Donald Trump Jr. is said to have wanted a family "intervention" to stop what he described as the president's "crazy" behavior, according to a report.
Two sources told Vanity Fair that President Donald Trump's eldest son was alarmed by the president's decision to ride in a car with others while he was still considered contagious with a coronavirus infection.
'Don said, 'I'm not going to be the only one to tell him he’s acting crazy,''' a source told Vanity Fair.
President Donald Trump's erratic and controversial behavior since his hospitalization for COVID-19 has divided his family, with Donald Trump Jr. said to believe his father is acting "crazy," according to a report.
The US president was hospitalized for three days at Walter Reed National Military Medical Center before being discharged on Monday evening.
Two sources told Vanity Fair that his eldest child, Donald Trump Jr., was alarmed by his behavior during his time in the hospital and particularly by his decision to ride in an airtight SUV for a photo op with members of the Secret Service while he was still infected with the coronavirus and considered contagious.
The family was also said to be concerned by the president's flurry of tweets early Monday morning, which were written mostly in capital letters and came after a period in the hospital when he had tweeted less than usual.
"They're all worried. They've tried to get him to stop tweeting," a source told Vanity Fair.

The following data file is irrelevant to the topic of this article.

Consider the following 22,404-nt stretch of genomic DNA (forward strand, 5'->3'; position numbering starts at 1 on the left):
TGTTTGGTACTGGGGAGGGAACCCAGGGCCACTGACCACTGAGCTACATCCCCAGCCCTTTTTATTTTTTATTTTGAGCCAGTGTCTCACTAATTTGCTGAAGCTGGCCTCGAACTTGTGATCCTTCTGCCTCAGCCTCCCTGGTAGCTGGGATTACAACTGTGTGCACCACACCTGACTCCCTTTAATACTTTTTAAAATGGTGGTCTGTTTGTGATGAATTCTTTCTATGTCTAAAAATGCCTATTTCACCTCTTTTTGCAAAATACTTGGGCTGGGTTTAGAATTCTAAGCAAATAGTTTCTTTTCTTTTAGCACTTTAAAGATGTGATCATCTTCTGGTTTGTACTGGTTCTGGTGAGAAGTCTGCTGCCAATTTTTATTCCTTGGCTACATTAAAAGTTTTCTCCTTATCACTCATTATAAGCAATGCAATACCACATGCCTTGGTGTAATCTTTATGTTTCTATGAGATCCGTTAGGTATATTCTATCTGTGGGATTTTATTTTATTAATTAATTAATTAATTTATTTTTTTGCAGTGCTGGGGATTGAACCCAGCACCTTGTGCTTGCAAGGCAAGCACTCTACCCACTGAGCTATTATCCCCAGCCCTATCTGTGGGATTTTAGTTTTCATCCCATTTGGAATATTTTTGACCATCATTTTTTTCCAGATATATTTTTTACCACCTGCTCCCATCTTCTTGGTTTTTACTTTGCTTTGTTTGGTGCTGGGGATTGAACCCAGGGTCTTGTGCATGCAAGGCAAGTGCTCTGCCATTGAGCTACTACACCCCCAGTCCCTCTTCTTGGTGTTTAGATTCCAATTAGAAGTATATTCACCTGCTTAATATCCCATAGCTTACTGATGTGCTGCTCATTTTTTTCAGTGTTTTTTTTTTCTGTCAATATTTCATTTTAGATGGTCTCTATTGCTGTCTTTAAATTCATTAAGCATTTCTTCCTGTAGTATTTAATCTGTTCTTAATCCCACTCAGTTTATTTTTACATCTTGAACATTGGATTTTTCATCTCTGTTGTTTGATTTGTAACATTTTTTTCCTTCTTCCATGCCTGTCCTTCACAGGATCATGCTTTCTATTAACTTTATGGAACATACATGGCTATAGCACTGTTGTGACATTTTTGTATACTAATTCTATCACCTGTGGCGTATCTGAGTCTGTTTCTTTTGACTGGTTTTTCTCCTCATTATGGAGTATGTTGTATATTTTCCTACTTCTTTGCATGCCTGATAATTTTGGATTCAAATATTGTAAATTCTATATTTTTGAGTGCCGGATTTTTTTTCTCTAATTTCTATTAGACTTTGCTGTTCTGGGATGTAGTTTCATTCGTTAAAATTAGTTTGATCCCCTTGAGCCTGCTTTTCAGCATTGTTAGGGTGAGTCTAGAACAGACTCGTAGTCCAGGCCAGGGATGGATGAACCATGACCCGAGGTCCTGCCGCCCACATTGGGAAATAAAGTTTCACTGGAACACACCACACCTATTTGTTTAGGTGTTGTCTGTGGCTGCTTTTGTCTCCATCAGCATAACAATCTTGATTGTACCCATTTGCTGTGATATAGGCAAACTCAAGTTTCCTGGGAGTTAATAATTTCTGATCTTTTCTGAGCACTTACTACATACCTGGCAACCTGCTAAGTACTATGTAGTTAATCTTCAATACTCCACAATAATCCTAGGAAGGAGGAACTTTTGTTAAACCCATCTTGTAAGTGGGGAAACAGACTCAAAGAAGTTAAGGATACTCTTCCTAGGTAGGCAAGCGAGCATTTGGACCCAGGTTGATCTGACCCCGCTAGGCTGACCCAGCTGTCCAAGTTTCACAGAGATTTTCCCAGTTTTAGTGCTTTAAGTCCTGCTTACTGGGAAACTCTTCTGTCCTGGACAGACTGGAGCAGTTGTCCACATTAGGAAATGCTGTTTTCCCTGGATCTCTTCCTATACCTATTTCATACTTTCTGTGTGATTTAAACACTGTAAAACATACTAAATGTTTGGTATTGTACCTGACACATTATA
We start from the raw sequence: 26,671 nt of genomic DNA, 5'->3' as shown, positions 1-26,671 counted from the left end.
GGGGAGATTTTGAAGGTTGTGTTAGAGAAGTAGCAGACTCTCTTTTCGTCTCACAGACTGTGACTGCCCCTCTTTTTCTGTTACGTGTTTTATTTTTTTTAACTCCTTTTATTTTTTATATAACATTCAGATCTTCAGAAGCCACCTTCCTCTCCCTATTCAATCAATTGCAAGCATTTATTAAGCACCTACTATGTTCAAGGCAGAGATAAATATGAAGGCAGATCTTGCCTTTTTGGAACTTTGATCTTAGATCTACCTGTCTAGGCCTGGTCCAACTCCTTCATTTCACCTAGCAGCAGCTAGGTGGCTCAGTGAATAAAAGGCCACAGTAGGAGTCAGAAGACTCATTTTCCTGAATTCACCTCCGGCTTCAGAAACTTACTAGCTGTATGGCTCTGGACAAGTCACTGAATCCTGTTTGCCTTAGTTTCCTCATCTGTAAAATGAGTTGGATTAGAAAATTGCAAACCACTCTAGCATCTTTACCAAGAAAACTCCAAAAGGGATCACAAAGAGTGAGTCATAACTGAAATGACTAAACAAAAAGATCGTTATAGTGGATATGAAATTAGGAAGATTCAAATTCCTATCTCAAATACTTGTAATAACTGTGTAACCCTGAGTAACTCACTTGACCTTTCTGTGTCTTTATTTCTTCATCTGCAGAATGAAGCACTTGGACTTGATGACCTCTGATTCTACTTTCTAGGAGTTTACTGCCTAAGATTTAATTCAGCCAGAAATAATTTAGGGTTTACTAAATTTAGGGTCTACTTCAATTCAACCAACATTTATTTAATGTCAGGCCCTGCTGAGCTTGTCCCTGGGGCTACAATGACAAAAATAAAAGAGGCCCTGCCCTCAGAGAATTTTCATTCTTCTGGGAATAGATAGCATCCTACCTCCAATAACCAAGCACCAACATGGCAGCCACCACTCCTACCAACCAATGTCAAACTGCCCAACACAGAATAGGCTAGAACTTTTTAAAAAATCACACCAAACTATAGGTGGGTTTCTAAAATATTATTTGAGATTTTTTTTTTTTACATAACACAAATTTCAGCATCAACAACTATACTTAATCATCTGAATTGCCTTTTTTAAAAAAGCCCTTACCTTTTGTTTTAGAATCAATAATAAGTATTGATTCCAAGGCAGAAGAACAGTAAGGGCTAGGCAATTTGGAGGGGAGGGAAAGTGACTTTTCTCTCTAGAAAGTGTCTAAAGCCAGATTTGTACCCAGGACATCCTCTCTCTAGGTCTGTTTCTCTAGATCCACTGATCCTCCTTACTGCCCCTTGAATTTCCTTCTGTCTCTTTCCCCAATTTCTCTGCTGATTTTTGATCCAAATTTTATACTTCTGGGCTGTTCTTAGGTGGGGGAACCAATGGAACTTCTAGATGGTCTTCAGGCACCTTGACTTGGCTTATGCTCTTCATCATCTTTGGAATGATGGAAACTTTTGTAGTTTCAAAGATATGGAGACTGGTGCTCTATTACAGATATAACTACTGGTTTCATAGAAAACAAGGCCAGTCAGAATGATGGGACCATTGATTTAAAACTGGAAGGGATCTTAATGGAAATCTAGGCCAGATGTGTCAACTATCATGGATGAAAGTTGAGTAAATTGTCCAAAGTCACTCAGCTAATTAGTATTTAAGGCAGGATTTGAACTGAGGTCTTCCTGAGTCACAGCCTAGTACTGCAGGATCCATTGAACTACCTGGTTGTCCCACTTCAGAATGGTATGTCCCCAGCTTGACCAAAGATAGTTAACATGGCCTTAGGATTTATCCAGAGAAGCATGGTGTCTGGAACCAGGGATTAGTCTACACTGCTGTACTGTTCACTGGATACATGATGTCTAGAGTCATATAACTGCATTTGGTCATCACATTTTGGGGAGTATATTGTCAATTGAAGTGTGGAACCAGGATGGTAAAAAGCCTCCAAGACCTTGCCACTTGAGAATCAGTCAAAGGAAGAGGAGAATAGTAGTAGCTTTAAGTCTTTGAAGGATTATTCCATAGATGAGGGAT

Sources told the publication that Donald Trump Jr. had asked his sister Ivanka Trump; his brother-in-law, Jared Kushner; and his brother Eric to "stage an intervention" but that "Jared and Ivanka keep telling Trump how great he's doing."
The SUV photo op outraged some critics who accused the president of endangering the lives of Secret Service agents in the car.
"Don said, 'I'm not going to be the only one to tell him he's acting crazy,'" a source told Vanity Fair.
The Vanity Fair report comes amid speculation that the combination of drugs with which doctors have been treating Trump's illness, particularly a steroid called dexamethasone, may have temporarily altered his mental clarity.
Dr. Lewis Kaplan, a surgeon president of Society of Critical Care Medicine, told ABC News on Monday that the drug could alter a patient's mental state by making them angry or euphoric.
"Some patients may develop psychiatric symptoms after being treated with steroids including euphoria, mood instability, rage or psychosis," Kaplan said.
"It is rare but occurs often enough that we recognize them as undesirable side effects of steroid therapy."
Read the original article on Business Insider